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Trace-strength and source-monitoring accounts of accuracy and metacognitive resolution in the misinformation paradigm

Trace-strength and source-monitoring accounts of accuracy and metacognitive resolution in the misinformation paradigm
Trace-strength and source-monitoring accounts of accuracy and metacognitive resolution in the misinformation paradigm
Two experiments are reported that investigate the impact of misinformation on memory accuracy and metacognitive resolution. In Experiment 1, participants viewed a series of photographs depicting a crime scene, were exposed to misinformation that contradicted details in the slides, and later took a recognition memory test. For each answer, participants were required to indicate whether they were willing to testify (report) their answer to the Court and to rate confidence. Misinformation impaired memory accuracy but it had no effect on resolution, regardless of whether resolution was indexed with confidence-rating measures (gamma correlation and mean confidence) or a report-option measure (type-2 discrimination: d’). In Experiment 2, a similar accuracy-confidence dissociation was found, and the misinformation effect occurred mostly with fine-grained responses, suggesting that responding was based on recollected details. We argue that the results support source-monitoring accounts of accuracy and resolution rather than accounts based on trace strength.
0888-4080
324-335
Higham, P. A.
4093b28f-7d58-4d18-89d4-021792e418e7
Luna, K.
d90e7b9d-da52-49ef-b73d-33ddcc83746b
Bloomfield, J.
8b344435-7fb9-485c-9103-f0eb50e316de
Higham, P. A.
4093b28f-7d58-4d18-89d4-021792e418e7
Luna, K.
d90e7b9d-da52-49ef-b73d-33ddcc83746b
Bloomfield, J.
8b344435-7fb9-485c-9103-f0eb50e316de

Higham, P. A., Luna, K. and Bloomfield, J. (2011) Trace-strength and source-monitoring accounts of accuracy and metacognitive resolution in the misinformation paradigm. Applied Cognitive Psychology, 25, 324-335. (doi:10.1002/acp.1694).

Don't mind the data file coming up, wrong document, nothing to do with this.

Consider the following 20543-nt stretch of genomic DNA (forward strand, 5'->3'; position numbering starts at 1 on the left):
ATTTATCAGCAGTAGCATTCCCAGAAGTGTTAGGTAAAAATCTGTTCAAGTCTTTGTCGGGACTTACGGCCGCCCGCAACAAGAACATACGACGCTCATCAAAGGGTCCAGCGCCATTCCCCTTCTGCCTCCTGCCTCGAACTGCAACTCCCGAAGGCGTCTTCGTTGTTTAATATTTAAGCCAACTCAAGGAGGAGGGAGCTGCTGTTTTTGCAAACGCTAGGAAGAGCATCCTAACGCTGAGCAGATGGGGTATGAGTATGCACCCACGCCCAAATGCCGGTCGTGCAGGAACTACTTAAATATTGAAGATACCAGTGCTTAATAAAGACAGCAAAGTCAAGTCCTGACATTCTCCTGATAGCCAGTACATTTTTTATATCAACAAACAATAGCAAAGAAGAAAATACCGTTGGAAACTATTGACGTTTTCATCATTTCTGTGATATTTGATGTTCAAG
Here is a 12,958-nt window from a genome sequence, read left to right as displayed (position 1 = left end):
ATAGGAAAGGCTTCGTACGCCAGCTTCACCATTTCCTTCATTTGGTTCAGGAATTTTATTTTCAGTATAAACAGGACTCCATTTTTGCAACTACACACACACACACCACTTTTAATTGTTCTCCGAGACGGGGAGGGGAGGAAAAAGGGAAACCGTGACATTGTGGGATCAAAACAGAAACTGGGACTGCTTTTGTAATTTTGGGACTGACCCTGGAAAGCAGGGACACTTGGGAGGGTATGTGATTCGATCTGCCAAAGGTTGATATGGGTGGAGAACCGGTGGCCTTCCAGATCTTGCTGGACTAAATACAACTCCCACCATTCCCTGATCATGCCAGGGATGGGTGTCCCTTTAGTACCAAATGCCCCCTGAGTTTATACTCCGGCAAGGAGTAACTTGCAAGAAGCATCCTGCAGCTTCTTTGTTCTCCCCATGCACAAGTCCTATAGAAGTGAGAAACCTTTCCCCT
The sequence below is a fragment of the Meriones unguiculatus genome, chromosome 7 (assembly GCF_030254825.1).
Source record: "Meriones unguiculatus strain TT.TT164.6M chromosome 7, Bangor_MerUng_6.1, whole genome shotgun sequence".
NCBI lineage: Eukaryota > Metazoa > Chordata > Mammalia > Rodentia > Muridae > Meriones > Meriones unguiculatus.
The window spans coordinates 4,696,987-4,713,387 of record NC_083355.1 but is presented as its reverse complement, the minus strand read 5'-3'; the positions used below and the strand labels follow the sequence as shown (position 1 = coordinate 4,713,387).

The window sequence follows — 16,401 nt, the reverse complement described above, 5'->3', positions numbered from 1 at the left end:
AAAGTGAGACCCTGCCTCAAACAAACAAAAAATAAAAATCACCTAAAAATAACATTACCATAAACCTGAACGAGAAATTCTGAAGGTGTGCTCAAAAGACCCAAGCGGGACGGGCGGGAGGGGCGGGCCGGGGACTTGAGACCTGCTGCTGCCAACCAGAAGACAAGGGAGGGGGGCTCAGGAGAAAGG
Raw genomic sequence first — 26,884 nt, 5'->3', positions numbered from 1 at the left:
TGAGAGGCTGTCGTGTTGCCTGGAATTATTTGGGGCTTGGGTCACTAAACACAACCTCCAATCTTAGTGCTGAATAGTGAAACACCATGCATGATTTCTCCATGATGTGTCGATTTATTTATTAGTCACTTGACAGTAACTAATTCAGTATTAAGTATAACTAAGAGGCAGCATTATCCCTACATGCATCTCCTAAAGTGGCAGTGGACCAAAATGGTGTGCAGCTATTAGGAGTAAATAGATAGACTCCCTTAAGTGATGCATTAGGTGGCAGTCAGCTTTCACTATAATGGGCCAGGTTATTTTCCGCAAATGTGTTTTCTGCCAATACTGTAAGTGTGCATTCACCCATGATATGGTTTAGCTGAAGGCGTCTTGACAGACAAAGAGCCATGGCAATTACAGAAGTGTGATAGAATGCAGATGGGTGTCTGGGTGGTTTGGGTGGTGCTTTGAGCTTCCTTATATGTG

Record type: Article

Abstract

Two experiments are reported that investigate the impact of misinformation on memory accuracy and metacognitive resolution. In Experiment 1, participants viewed a series of photographs depicting a crime scene, were exposed to misinformation that contradicted details in the slides, and later took a recognition memory test. For each answer, participants were required to indicate whether they were willing to testify (report) their answer to the Court and to rate confidence. Misinformation impaired memory accuracy but it had no effect on resolution, regardless of whether resolution was indexed with confidence-rating measures (gamma correlation and mean confidence) or a report-option measure (type-2 discrimination: d’). In Experiment 2, a similar accuracy-confidence dissociation was found, and the misinformation effect occurred mostly with fine-grained responses, suggesting that responding was based on recollected details. We argue that the results support source-monitoring accounts of accuracy and resolution rather than accounts based on trace strength.

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Published date: 2011
Additional Information: Early view article

Identifiers

Local EPrints ID: 148641
URI: http://eprints.soton.ac.uk/id/eprint/148641
ISSN: 0888-4080
PURE UUID: dfe8e4cc-3b8a-402d-9fbf-7469c4cc4e20

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Date deposited: 28 Apr 2010 13:14
Last modified: 25 Nov 2019 21:19

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